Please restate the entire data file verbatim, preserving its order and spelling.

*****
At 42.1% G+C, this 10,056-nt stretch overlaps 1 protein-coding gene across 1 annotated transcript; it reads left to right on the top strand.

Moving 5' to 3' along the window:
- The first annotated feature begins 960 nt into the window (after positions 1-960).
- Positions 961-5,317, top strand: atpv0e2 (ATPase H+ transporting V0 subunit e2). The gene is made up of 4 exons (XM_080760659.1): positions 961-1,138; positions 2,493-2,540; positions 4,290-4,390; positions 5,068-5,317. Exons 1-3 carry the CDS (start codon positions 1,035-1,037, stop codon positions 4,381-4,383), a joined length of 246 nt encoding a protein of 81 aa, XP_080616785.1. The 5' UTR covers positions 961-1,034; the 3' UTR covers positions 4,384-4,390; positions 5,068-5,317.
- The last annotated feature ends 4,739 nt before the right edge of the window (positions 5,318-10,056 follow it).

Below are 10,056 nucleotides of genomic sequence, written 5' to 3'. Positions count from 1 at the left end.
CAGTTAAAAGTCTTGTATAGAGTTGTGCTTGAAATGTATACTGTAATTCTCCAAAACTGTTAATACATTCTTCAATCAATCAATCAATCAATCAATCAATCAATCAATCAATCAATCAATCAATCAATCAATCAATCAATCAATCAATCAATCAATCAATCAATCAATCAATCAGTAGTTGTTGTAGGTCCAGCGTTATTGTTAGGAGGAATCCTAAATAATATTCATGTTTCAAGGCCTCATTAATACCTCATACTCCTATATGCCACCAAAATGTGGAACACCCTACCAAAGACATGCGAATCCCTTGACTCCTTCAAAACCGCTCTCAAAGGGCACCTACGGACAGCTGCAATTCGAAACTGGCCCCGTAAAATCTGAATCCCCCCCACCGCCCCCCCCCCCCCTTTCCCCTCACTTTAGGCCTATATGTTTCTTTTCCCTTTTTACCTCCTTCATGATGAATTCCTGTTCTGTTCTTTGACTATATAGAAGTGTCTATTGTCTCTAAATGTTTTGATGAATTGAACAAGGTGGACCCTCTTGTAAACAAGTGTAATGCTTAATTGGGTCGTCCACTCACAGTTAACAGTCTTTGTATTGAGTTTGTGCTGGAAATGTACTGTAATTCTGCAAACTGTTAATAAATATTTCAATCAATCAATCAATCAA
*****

At 42.1% G+C, this 10,056-nt stretch overlaps 1 protein-coding gene across 1 annotated transcript; it reads left to right on the top strand.

Moving 5' to 3' along the window:
- The first annotated feature begins 960 nt into the window (after positions 1-960).
- Positions 961-5,317, top strand: atpv0e2 (ATPase H+ transporting V0 subunit e2). The gene is made up of 4 exons (XM_080760659.1): positions 961-1,138; positions 2,493-2,540; positions 4,290-4,390; positions 5,068-5,317. Exons 1-3 carry the CDS (start codon positions 1,035-1,037, stop codon positions 4,381-4,383), a joined length of 246 nt encoding a protein of 81 aa, XP_080616785.1. The 5' UTR covers positions 961-1,034; the 3' UTR covers positions 4,384-4,390; positions 5,068-5,317.
- The last annotated feature ends 4,739 nt before the right edge of the window (positions 5,318-10,056 follow it).

Below are 10,056 nucleotides of genomic sequence, written 5' to 3'. Positions count from 1 at the left end.
CAGTTAAAAGTCTTGTATAGAGTTGTGCTTGAAATGTATACTGTAATTCTCCAAAACTGTTAATACATTCTTCAATCAATCAATCAATCAATCAATCAATCAATCAATCAATCAATCAATCAATCAATCAATCAATCAATCAATCAATCAATCAATCAATCAATCAATCAATCAGTAGTTGTTGTAGGTCCAGCGTTATTGTTAGGAGGAATCCTAAATAATATTCATGTTTCAAGGCCTCATTAATACCTCATACTCCTATATGCCACCAAAATGTGGAACACCCTACCAAAGACATGCGAATCCCTTGACTCCTTCAAAACCGCTCTCAAAGGGCACCTACGGACAGCTGCAATTCGAAACTGGCCCCGTAAAATCTGAATCCCCCCCACCGCCCCCCCCCCCCCTTTCCCCTCACTTTAGGCCTATATGTTTCTTTTCCCTTTTTACCTCCTTCATGATGAATTCCTGTTCTGTTCTTTGACTATATAGAAGTGTCTATTGTCTCTAAATGTTTTGATGAATTGAACAAGGTGGACCCTCTTGTAAACAAGTGTAATGCTTAATTGGGTCGTCCACTCACAGTTAACAGTCTTTGTATTGAGTTTGTGCTGGAAATGTACTGTAATTCTGCAAACTGTTAATAAATATTTCAATCAATCAATCAATCAA